A delightful arrow in the linguistic quiver is to sprinkle one’s Japanese with onomatopoeia.
These most flavourful sounds and phrases always add special sauce to the esoteric Japanese language.
Perhaps it is the ancient Japanese way of animism that has lead to a plethora of these interesting sounds as the Japanese language developed over the millennia, based upon life in all things (ban butsu 万物).
One can draw upon a wealth of onomatopoeia to express subtle feelings and images, sounds and actions, and allows one to express ideas in an animated and stimulating way.
For certain one must have a solid grasp of the fundamentals when on the quest to master any language, and this is where the traditional systems of language acquisition can not be replaced.
For many foreigners, the start of the Japanese language journey starts with the JLPT (Japanese Language Proficiency Test).
This language proficiency standard is an important tools for anyone coming to Japan with the intent of intergrating into the community.
Reflecting back to the start of one’s own reading journey, after mastering hiragana and katakana, the next step should have been to immediately start to study the Ministry of Education Primary Education Grade 1 Japanese language curriculum.
Studying at the level of 6 and 7 year-old Japanese elementary school children also has a tendency to instill one with some humility and perspective as well.
Here one not only builds critical reading skills, but gains exposure to the Japanese cultural motif, which is fundamental to understand the ancient culture of the Japanese, and is a second order effect of studying Japanese primary school kokugo.
While on one’s own Way to Japanese language proficiency and life-mastery, it is always beneficial, and personally edifying to explore the plethora of nooks and crannies lurking within the esoteric Japanese language.
Another great place to find linguistic gems along with onomatopoeia phrases is inside four-character-compounds (yon moji juku go 四文字熟語).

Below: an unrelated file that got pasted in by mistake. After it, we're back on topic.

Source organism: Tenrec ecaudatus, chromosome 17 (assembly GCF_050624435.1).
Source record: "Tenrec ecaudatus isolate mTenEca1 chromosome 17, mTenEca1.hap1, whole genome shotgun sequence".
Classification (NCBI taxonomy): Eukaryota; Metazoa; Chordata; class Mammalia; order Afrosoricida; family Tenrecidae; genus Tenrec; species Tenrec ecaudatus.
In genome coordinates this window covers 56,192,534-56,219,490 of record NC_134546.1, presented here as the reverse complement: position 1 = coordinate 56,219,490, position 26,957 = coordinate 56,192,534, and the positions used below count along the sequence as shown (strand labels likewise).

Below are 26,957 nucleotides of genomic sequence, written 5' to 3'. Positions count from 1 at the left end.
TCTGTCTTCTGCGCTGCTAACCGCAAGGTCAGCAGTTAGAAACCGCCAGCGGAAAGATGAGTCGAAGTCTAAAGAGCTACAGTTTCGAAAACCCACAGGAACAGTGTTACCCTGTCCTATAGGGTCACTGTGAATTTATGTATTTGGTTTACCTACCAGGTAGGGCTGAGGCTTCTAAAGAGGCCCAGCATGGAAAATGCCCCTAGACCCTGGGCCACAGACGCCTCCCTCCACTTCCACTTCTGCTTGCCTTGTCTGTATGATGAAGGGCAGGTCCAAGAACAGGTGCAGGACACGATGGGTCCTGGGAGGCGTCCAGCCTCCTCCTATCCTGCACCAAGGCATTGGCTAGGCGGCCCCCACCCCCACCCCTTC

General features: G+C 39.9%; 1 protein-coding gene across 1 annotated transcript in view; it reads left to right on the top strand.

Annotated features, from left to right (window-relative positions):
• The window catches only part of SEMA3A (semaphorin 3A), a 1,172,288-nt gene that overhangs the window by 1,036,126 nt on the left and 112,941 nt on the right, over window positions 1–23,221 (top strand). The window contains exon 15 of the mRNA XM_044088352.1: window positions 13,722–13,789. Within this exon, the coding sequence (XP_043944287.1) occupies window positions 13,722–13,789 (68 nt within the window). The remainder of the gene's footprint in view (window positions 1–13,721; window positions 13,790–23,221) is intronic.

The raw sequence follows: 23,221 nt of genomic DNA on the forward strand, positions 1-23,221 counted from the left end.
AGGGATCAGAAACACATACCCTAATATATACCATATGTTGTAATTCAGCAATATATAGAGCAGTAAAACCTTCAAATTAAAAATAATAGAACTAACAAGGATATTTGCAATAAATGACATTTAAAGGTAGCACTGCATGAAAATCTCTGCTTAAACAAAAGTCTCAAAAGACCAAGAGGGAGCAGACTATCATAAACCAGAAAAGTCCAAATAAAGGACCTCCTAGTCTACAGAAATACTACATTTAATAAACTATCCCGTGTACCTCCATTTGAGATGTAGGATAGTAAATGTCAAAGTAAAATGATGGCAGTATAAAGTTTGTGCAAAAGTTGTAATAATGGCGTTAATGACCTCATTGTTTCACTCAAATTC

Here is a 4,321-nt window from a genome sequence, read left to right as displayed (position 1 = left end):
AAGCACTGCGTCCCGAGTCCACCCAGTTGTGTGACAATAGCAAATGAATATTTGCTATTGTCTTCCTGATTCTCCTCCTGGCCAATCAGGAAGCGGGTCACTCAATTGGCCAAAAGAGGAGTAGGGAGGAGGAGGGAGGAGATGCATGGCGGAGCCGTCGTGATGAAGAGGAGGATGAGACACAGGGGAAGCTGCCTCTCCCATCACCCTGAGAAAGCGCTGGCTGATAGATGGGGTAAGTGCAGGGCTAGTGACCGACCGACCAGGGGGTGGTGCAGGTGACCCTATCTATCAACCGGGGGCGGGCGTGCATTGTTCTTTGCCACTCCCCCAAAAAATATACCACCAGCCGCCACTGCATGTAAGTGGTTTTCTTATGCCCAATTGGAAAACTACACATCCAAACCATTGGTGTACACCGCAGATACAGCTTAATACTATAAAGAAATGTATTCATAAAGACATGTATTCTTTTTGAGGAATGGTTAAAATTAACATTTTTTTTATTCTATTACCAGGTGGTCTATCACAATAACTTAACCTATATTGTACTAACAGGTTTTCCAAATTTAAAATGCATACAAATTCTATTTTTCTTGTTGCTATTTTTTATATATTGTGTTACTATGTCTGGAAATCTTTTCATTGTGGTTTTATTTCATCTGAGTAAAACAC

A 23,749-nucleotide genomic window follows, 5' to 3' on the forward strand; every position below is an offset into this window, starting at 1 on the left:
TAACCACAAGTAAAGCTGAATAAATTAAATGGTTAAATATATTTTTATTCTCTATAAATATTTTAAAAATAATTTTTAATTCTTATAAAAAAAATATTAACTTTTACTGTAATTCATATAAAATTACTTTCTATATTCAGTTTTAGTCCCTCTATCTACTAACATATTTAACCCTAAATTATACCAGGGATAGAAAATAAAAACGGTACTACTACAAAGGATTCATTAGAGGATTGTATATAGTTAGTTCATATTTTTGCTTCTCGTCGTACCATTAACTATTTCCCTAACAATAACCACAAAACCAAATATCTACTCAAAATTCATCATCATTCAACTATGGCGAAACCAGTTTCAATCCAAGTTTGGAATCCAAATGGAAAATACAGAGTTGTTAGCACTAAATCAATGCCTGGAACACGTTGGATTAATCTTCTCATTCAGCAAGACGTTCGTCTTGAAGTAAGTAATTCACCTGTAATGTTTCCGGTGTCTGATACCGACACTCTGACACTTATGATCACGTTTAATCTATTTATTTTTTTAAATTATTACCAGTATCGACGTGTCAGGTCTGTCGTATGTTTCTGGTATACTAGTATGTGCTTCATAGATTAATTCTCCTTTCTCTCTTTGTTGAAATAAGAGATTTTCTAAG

All those seeking Japanese language proficiency will also benefit considerably from this particular app, which will probably keep one occupied for a very long time, courtesy of the generous people at NOWPRODUCTION.
So, what exactly is an onomatopoeia?
An onomatopoeia can be described as the formation of a name or word by an imitation of the sound associated with a thing.
Onomatopoeia can also be a word imitating the sound of the thing or action that it signifies.
One could say onomatopoeia words bring a kind of poetry and life to the basic and monotonic speech pattern of the abstruse Japanese language.
Ever lived in Japan?
Here one has undoubtedly come across the phrase pera pera.
This common onomatopoeia can be heard in praise and encouragement of any attempt foreigners make to communicate in Japanese.
In fact, pera pera means language-fluency, and the Japanese will use this onomatopoeia liberally as it is in their nature to be especially complimentary to those attempting to speak Japanese.
Alas, with this particular compliment, one may also be experiencing what is known as shakojirei, or “saying something for politeness sake,” which is also an unwritten social convention and protocol, and these compliment on one’s language ability must always be taken with a grain of salt.
However, skillfully inserting one or two onomatopoeia into one’s spoken Japanese will have Japanese friends and colleagues in awe of your incredible language skills, and how quickly you have become pera pera, and this time, they will really mean it.
In general, the Japanese language is rich in words expressing feelings.
Thus, there are many onomatopoeia phrases to describe the touch and feel of something, even how food feels in the mouth.
assari – light delicate flavour: Use when saying something nice about food that has no taste
kote kote or kotteri– smother, rich food, paint makeup on thick
shaki shaki – crisp like fruits or vegetables
hoka hoka – nicely steaming, hot food, feeling warm and pleasant
neba neba – sticky (not necessarily unpleasant), natto is neba neba
There are many words and phrases to describe what is important to the speaker, or what sticks out in their perception of their environment.
Anyone who spend any amount of time in Japan will not be surprised to know that there are numerous ways to talk about Japanese seasons.
kan kan – blazing heat or sun, clanging sound, very angry
karatto – weather clears up, crisp
don yori – overcast, gloomy, dull
soyo soyo – light breeze
jittori – moist with sweat
The Japanese workers are diligent and loyal company employees, and famous for long hours and deep dedication to their company and work.
So, of course there is a bouquet of onomatopoeia to related to feelings, attitudes, and approaches to work.
dogimagi – flustered, loose composur
kiri kiri – so busy you seem to be spinning, sharp continuous pain
zuba zuba – straight talking, directly
chakkari – shrewd, planning, having sound business sense
unzari – fed up, sick and tired
Onomatopoeia expressions are the musical notes of Japanese, and bring charm and creativity to everyday encounters and transactions among the Japanese, and to those who have taken the time to explore the nooks and crannies of the Japanese.
There it is!
No matter what one’s own Japanese language ability, today is always the best day to improve, and the almighty onomatopoeia is certain to be an important ally in the quest for mastery of Japanese.